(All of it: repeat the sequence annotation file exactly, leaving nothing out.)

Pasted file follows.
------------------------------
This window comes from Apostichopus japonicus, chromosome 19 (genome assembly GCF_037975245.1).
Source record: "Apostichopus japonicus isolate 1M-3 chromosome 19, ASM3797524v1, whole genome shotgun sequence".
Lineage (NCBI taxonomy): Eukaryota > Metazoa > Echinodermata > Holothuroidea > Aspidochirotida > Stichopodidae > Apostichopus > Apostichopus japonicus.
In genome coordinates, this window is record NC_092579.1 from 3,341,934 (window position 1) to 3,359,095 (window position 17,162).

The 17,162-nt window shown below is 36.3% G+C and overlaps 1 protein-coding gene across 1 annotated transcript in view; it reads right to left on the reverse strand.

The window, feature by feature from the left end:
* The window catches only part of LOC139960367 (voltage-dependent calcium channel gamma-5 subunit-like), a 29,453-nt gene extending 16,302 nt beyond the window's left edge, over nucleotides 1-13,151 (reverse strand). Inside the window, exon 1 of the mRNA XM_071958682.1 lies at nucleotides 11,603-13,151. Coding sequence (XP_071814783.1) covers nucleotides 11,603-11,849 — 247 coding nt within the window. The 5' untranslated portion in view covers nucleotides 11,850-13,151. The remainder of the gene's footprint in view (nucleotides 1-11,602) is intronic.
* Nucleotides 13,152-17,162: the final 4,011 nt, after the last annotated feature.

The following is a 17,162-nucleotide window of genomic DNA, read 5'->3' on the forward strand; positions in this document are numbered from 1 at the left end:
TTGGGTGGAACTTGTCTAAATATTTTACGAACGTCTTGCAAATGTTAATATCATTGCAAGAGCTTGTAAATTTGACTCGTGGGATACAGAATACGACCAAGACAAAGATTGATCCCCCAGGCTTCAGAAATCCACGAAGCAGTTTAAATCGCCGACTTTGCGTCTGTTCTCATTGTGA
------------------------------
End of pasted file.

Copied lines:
This window comes from Apostichopus japonicus, chromosome 19 (genome assembly GCF_037975245.1).
Source record: "Apostichopus japonicus isolate 1M-3 chromosome 19, ASM3797524v1, whole genome shotgun sequence".
Lineage (NCBI taxonomy): Eukaryota > Metazoa > Echinodermata > Holothuroidea > Aspidochirotida > Stichopodidae > Apostichopus > Apostichopus japonicus.
In genome coordinates, this window is record NC_092579.1 from 3,341,934 (window position 1) to 3,359,095 (window position 17,162).

The 17,162-nt window shown below is 36.3% G+C and overlaps 1 protein-coding gene across 1 annotated transcript in view; it reads right to left on the reverse strand.

The window, feature by feature from the left end:
* The window catches only part of LOC139960367 (voltage-dependent calcium channel gamma-5 subunit-like), a 29,453-nt gene extending 16,302 nt beyond the window's left edge, over nucleotides 1-13,151 (reverse strand). Inside the window, exon 1 of the mRNA XM_071958682.1 lies at nucleotides 11,603-13,151. Coding sequence (XP_071814783.1) covers nucleotides 11,603-11,849 — 247 coding nt within the window. The 5' untranslated portion in view covers nucleotides 11,850-13,151. The remainder of the gene's footprint in view (nucleotides 1-11,602) is intronic.
* Nucleotides 13,152-17,162: the final 4,011 nt, after the last annotated feature.

The following is a 17,162-nucleotide window of genomic DNA, read 5'->3' on the forward strand; positions in this document are numbered from 1 at the left end:
TTGGGTGGAACTTGTCTAAATATTTTACGAACGTCTTGCAAATGTTAATATCATTGCAAGAGCTTGTAAATTTGACTCGTGGGATACAGAATACGACCAAGACAAAGATTGATCCCCCAGGCTTCAGAAATCCACGAAGCAGTTTAAATCGCCGACTTTGCGTCTGTTCTCATTGTGA